Can Amateur Theatre Handle the Pressure?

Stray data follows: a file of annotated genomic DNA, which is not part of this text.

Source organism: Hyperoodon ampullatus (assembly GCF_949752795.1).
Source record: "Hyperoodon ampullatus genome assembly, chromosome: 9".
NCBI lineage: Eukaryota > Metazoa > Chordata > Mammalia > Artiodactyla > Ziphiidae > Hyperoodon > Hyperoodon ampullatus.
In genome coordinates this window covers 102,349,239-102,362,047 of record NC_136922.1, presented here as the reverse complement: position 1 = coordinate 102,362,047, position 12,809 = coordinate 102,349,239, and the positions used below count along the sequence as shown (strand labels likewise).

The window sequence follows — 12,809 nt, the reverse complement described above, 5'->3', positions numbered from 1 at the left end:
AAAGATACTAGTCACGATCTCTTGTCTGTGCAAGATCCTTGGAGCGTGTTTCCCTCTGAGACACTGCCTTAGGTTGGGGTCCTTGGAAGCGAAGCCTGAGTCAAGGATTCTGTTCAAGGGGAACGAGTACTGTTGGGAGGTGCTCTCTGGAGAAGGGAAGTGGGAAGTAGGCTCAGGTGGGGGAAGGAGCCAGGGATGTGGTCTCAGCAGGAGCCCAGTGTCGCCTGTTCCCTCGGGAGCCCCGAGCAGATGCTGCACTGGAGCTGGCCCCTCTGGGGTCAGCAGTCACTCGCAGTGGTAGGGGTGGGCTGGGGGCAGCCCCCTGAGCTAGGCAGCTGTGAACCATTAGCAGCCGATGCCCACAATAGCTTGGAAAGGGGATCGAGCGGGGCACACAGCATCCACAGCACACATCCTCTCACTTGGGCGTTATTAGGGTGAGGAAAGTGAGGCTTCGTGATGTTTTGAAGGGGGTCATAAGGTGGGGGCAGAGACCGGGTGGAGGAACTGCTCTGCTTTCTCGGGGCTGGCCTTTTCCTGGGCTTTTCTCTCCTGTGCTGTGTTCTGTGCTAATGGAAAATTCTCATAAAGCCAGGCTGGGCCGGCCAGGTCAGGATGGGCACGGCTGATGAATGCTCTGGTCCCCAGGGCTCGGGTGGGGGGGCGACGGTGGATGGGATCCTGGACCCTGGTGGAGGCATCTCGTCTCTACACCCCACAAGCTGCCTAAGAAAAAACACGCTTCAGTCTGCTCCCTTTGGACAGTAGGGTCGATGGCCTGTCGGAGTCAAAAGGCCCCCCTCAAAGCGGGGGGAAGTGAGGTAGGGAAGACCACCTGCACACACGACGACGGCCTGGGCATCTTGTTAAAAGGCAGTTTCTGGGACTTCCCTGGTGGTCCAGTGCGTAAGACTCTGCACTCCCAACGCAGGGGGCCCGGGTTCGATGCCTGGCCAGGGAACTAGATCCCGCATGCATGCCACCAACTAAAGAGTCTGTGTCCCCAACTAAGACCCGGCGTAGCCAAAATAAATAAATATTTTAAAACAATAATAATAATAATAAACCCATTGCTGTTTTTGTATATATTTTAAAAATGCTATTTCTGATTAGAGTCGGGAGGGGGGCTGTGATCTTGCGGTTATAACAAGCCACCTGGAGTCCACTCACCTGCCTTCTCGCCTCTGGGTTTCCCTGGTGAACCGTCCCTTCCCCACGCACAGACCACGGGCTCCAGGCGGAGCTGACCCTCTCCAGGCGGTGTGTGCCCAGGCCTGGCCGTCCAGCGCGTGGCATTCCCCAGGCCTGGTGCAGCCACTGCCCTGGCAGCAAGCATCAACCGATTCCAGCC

“I think amateur theatre is a terrific thing,” says actor/playwright David Haig, 63, whose play My Boy Jack about Kipling and his son who died at the Battle of Loos in 1915, is one of the most popular non-musicals chosen for performance by community companies. “The standard is usually very high and the levels of commitment are extraordinary. I love it.”And David has seen a great deal of amateur theatre including many productions of My Boy Jack. “I get lots of invitations along with letters and emails about the show,” says David. “But of course I can’t get to them all and may not get to many more having seen twenty-five or so.” He adds: “I feel rewarded and moved that so many people want to perform my play and I’m also delighted that amateur work reaches people who probably wouldn’t normally see live theatre.” His latest play, Pressure, looks set to enjoy the same popularity. It began life in Edinburgh, was revived at Park Theatre in London last year and then had a West End run at Ambassadors Theatre. Most critics, including this one, loved it. Pressure tells the story of James Stagg, a Scottish meteorologist whose contentious forecast, after much tension, enabled the D-Day landings to go ahead successfully. David played Stagg just as he played Kipling in the original TV version of My Boy Jack.
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